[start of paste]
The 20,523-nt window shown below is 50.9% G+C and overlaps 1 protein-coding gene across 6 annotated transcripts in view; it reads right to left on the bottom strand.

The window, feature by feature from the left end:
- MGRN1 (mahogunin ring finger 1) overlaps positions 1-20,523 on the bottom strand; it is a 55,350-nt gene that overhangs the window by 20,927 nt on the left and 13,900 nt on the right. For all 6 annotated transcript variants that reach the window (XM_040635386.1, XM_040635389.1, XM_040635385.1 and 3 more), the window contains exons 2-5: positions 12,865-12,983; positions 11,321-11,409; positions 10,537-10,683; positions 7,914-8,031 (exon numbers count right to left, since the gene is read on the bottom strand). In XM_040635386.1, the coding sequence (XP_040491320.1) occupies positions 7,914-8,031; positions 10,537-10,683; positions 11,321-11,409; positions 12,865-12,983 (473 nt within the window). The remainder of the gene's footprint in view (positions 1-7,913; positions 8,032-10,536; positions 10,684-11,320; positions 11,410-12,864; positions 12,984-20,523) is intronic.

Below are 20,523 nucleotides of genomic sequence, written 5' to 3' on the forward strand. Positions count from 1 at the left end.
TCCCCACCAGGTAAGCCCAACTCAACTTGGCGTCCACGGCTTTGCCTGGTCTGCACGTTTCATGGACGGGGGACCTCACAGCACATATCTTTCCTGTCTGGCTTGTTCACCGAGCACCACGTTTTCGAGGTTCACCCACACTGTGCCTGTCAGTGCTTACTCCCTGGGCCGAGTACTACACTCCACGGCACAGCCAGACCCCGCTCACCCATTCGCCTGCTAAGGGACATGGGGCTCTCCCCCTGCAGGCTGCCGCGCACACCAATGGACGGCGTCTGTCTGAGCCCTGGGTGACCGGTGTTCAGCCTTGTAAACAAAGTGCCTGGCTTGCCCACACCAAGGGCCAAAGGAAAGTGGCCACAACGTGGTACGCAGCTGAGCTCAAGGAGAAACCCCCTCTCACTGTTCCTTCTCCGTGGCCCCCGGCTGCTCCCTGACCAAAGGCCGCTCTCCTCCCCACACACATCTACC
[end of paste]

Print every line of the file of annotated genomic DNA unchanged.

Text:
The 20,523-nt window shown below is 50.9% G+C and overlaps 1 protein-coding gene across 6 annotated transcripts in view; it reads right to left on the bottom strand.

The window, feature by feature from the left end:
- MGRN1 (mahogunin ring finger 1) overlaps positions 1-20,523 on the bottom strand; it is a 55,350-nt gene that overhangs the window by 20,927 nt on the left and 13,900 nt on the right. For all 6 annotated transcript variants that reach the window (XM_040635386.1, XM_040635389.1, XM_040635385.1 and 3 more), the window contains exons 2-5: positions 12,865-12,983; positions 11,321-11,409; positions 10,537-10,683; positions 7,914-8,031 (exon numbers count right to left, since the gene is read on the bottom strand). In XM_040635386.1, the coding sequence (XP_040491320.1) occupies positions 7,914-8,031; positions 10,537-10,683; positions 11,321-11,409; positions 12,865-12,983 (473 nt within the window). The remainder of the gene's footprint in view (positions 1-7,913; positions 8,032-10,536; positions 10,684-11,320; positions 11,410-12,864; positions 12,984-20,523) is intronic.

Below are 20,523 nucleotides of genomic sequence, written 5' to 3' on the forward strand. Positions count from 1 at the left end.
TCCCCACCAGGTAAGCCCAACTCAACTTGGCGTCCACGGCTTTGCCTGGTCTGCACGTTTCATGGACGGGGGACCTCACAGCACATATCTTTCCTGTCTGGCTTGTTCACCGAGCACCACGTTTTCGAGGTTCACCCACACTGTGCCTGTCAGTGCTTACTCCCTGGGCCGAGTACTACACTCCACGGCACAGCCAGACCCCGCTCACCCATTCGCCTGCTAAGGGACATGGGGCTCTCCCCCTGCAGGCTGCCGCGCACACCAATGGACGGCGTCTGTCTGAGCCCTGGGTGACCGGTGTTCAGCCTTGTAAACAAAGTGCCTGGCTTGCCCACACCAAGGGCCAAAGGAAAGTGGCCACAACGTGGTACGCAGCTGAGCTCAAGGAGAAACCCCCTCTCACTGTTCCTTCTCCGTGGCCCCCGGCTGCTCCCTGACCAAAGGCCGCTCTCCTCCCCACACACATCTACC